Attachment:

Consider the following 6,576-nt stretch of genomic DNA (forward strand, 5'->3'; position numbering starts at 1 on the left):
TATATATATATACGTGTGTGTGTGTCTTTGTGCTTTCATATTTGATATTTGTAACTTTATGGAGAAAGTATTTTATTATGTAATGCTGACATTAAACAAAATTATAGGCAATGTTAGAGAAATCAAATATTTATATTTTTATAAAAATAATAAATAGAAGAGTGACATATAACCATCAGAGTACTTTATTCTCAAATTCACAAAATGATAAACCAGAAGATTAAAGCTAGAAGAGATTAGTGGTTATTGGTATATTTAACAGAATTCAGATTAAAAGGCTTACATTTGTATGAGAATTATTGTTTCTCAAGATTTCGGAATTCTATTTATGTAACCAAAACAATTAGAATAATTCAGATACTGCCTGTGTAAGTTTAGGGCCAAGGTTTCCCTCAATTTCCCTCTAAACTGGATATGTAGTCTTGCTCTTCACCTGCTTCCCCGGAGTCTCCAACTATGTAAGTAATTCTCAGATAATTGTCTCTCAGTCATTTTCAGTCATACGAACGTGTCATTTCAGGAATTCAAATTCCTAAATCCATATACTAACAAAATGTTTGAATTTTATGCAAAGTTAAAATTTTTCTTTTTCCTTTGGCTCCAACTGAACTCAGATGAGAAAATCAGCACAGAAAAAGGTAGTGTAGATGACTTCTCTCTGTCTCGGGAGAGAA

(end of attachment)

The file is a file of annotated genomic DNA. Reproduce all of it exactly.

Consider the following 6,576-nt stretch of genomic DNA (forward strand, 5'->3'; position numbering starts at 1 on the left):
TATATATATATACGTGTGTGTGTGTCTTTGTGCTTTCATATTTGATATTTGTAACTTTATGGAGAAAGTATTTTATTATGTAATGCTGACATTAAACAAAATTATAGGCAATGTTAGAGAAATCAAATATTTATATTTTTATAAAAATAATAAATAGAAGAGTGACATATAACCATCAGAGTACTTTATTCTCAAATTCACAAAATGATAAACCAGAAGATTAAAGCTAGAAGAGATTAGTGGTTATTGGTATATTTAACAGAATTCAGATTAAAAGGCTTACATTTGTATGAGAATTATTGTTTCTCAAGATTTCGGAATTCTATTTATGTAACCAAAACAATTAGAATAATTCAGATACTGCCTGTGTAAGTTTAGGGCCAAGGTTTCCCTCAATTTCCCTCTAAACTGGATATGTAGTCTTGCTCTTCACCTGCTTCCCCGGAGTCTCCAACTATGTAAGTAATTCTCAGATAATTGTCTCTCAGTCATTTTCAGTCATACGAACGTGTCATTTCAGGAATTCAAATTCCTAAATCCATATACTAACAAAATGTTTGAATTTTATGCAAAGTTAAAATTTTTCTTTTTCCTTTGGCTCCAACTGAACTCAGATGAGAAAATCAGCACAGAAAAAGGTAGTGTAGATGACTTCTCTCTGTCTCGGGAGAGAA